The Ukrainian president, Volodímir Zelensky, addressed the United Nations Security Council, meeting in New York, by videoconference on Tuesday to demand that its members find a way to hold Russia responsible for the “worst war crimes since the war”. WWII”. With the startling images still fresh from Bucha, a kyiv suburb occupied by Russian troops until their expulsion last weekend, Zelensky has called for reforming the body’s functioning so that Russia’s right of veto, a permanent member of the Council of Security, no longer a “right to kill” in Ukraine. And he has suggested the creation of a court “like the one in Nuremberg”, which prosecuted the crimes of Nazism after the Allied victory in 1945. “If the Security Council fails to hold Russia responsible, it will show that it is a useless body”, he has sentenced. “Are you ready to close down the UN? Do you think that the time of international law has passed? If your answer is noThen they must act immediately.”
The Ukrainian president has offered a summary of what he was able to verify on Monday on the ground in Bucha: “There is not a single crime that [el Ejército ruso] did not commit there.” Zelensky has spoken of the murders of “whole families, of women and children”, of victims whose bodies “have tried to burn” after being executed. “There were civilians shot in the neck, lying in the streets, dead in their homes.” He has stated that he has evidence that some of these crimes have been committed by the invading troops “just for fun” and that there have been “rapes of women in front of their children.” He has also assured that “2,000 Ukrainian children” have been kidnapped during this war. He has also predicted that crimes like Bucha’s “will be seen in more places in the country”, because, he added, “his goal is to leave it in ruins”, “full of mass graves”.
After his speech, Zelensky announced the projection of a video that the members of the Council saw minutes later due to a technical problem. It contained terrible images taken in Irpin, Dimerka, Mariupol or Bucha, with burned bodies, groups of executed men on their knees, with their hands tied behind their backs, lifeless women lying in the streets or the corpses of naked children. “The images are heartbreaking,” said Barbara Woodward, British ambassador to the UN, after seeing the video. “Speaking in a national capacity, we are shocked by what we have seen and reiterate our solidarity with Ukraine.”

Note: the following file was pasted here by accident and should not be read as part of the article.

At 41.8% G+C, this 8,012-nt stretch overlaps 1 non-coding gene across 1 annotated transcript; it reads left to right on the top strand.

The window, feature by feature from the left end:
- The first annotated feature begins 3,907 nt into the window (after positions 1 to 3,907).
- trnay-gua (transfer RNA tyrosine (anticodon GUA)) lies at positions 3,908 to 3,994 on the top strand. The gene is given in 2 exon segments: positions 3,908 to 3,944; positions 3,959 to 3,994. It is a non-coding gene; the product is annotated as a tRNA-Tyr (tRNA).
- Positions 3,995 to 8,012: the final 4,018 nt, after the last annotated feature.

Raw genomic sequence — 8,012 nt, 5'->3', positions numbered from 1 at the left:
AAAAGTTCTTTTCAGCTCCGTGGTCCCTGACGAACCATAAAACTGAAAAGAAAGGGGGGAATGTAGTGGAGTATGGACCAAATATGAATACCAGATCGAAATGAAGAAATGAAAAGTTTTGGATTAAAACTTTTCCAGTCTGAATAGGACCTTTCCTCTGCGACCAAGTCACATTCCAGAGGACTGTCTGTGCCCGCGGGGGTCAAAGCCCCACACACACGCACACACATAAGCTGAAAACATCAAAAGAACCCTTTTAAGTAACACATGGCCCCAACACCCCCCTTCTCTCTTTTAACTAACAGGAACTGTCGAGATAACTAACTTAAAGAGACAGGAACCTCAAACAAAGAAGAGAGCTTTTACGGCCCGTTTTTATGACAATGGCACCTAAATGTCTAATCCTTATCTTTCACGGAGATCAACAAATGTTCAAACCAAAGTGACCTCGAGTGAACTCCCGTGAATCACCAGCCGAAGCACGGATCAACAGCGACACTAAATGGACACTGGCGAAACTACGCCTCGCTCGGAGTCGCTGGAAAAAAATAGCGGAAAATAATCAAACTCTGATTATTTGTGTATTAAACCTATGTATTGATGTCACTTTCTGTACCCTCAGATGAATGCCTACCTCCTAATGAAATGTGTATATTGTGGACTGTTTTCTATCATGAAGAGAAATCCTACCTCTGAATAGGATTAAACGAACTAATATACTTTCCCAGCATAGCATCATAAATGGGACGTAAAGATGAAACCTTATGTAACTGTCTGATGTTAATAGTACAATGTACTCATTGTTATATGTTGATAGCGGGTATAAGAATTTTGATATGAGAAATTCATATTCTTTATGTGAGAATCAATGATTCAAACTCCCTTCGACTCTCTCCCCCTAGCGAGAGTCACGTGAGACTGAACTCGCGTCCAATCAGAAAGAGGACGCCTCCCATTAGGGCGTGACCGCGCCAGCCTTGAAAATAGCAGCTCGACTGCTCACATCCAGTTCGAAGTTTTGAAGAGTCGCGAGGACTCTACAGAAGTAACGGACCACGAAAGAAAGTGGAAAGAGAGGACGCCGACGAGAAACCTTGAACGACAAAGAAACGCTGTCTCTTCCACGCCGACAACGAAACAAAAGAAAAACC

This Tuesday was one of the most important speeches that the Ukrainian leader has given since the beginning of the Russian invasion on February 24. Zelensky has addressed the American, British or Italian parliaments and even the audience at the Grammy Awards. Following his appearance by videoconference before the UN, he addressed the Spanish Congress, where he made a comparison between what his country is suffering with the bombing of Guernica, during the Civil War. “We are in April 2022, but it seems April 1937.”
The appearance before the UN has come amid calls by some of the 15 members of the Security Council, led by the United States and its European allies, to demand responsibility for the atrocities committed by Russian forces. France, the United Kingdom, which was inaugurated as rotating president of the Council, and the United States have come to the meeting with what they consider evidence of these atrocities.
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Washington’s ambassador to the UN, Linda Thomas-Greenfield, has said that suspending Russia from the Human Rights Council is something within the reach of the General Assembly. “Her participation of her undermines the credibility of that body”, she has sentenced. US President Joe Biden did not hesitate to describe on Monday as “war crimes” the military operations carried out in northern Ukraine, from where Russian troops have been expelled in recent days, after fierce resistance. of the Ukrainian army.
It is highly unlikely that the Security Council will adopt any resolution due to the veto enjoyed by Russia, a permanent member. The Kremlin denies that any crime has been committed, and this Tuesday defined the accusations as “a monstrous set-up” designed to “denigrate” its army. Vasily Nebenzya, its ambassador to the United Nations, has repeatedly accused Ukraine since the invasion began of lying about the reality of the war, drawing parallels with the US invasion of Iraq. This Tuesday he protested because the presidency of the Council, which corresponds to the United Kingdom, has not agreed to convene a meeting to deal with the “terrible provocations” of the Ukrainian army.
Nor is support expected from China, another permanent member, which has spent the seven weeks since the war began avoiding an open condemnation of the aspirations of President Vladimir Putin, a strategic ally of Beijing. India, for its part, has abstained in previous votes.
António Guterres, Secretary General of the United Nations, said in his introductory speech: “I will never forget the horrible images of civilians killed in Bucha. I am also deeply shocked by the personal testimonies of rape and sexual violence that are now beginning to come to light.”
Guterres has defined the war in Ukraine as “one of the greatest challenges to the international order”, due to its “nature, its intensity and its consequences”. The secretary general has also focused on the effects of the conflict “in developing countries, with more than 1,200 million people vulnerable to rising prices, energy and fertilizer costs.” “We are already seeing how some of those countries are moving from vulnerability to open crisis, with growing signs of social unrest.”
The United States Secretary of State, Antony Blinken, told reporters shortly before boarding the plane that took him to Brussels for a NATO meeting: “What we have witnessed in Bucha is not the isolated act of a unity [militar]; is due to a deliberate decision to kill, torture, rape and commit other atrocities”.